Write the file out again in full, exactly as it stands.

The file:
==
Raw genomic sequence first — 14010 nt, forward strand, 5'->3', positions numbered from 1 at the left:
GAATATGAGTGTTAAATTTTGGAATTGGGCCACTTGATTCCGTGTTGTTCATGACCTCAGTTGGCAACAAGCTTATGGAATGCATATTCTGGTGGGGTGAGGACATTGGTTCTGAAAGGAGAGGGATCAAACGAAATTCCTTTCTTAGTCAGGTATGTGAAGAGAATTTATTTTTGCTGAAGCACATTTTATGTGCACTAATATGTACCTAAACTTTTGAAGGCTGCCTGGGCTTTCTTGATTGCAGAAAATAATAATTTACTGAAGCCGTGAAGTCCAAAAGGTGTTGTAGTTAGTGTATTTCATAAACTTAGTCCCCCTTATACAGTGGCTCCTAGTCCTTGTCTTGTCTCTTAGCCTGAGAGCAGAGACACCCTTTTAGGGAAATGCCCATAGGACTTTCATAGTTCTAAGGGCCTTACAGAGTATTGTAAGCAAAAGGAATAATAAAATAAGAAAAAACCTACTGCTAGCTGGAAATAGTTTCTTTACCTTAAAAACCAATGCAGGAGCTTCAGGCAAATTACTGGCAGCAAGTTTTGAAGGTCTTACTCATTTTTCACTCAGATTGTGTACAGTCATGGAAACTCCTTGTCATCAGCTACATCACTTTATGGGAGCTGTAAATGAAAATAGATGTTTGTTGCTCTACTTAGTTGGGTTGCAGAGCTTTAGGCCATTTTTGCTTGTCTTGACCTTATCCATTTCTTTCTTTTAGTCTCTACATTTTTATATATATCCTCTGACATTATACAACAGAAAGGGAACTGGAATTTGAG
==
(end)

Raw genomic sequence first — 14010 nt, forward strand, 5'->3', positions numbered from 1 at the left:
GAATATGAGTGTTAAATTTTGGAATTGGGCCACTTGATTCCGTGTTGTTCATGACCTCAGTTGGCAACAAGCTTATGGAATGCATATTCTGGTGGGGTGAGGACATTGGTTCTGAAAGGAGAGGGATCAAACGAAATTCCTTTCTTAGTCAGGTATGTGAAGAGAATTTATTTTTGCTGAAGCACATTTTATGTGCACTAATATGTACCTAAACTTTTGAAGGCTGCCTGGGCTTTCTTGATTGCAGAAAATAATAATTTACTGAAGCCGTGAAGTCCAAAAGGTGTTGTAGTTAGTGTATTTCATAAACTTAGTCCCCCTTATACAGTGGCTCCTAGTCCTTGTCTTGTCTCTTAGCCTGAGAGCAGAGACACCCTTTTAGGGAAATGCCCATAGGACTTTCATAGTTCTAAGGGCCTTACAGAGTATTGTAAGCAAAAGGAATAATAAAATAAGAAAAAACCTACTGCTAGCTGGAAATAGTTTCTTTACCTTAAAAACCAATGCAGGAGCTTCAGGCAAATTACTGGCAGCAAGTTTTGAAGGTCTTACTCATTTTTCACTCAGATTGTGTACAGTCATGGAAACTCCTTGTCATCAGCTACATCACTTTATGGGAGCTGTAAATGAAAATAGATGTTTGTTGCTCTACTTAGTTGGGTTGCAGAGCTTTAGGCCATTTTTGCTTGTCTTGACCTTATCCATTTCTTTCTTTTAGTCTCTACATTTTTATATATATCCTCTGACATTATACAACAGAAAGGGAACTGGAATTTGAG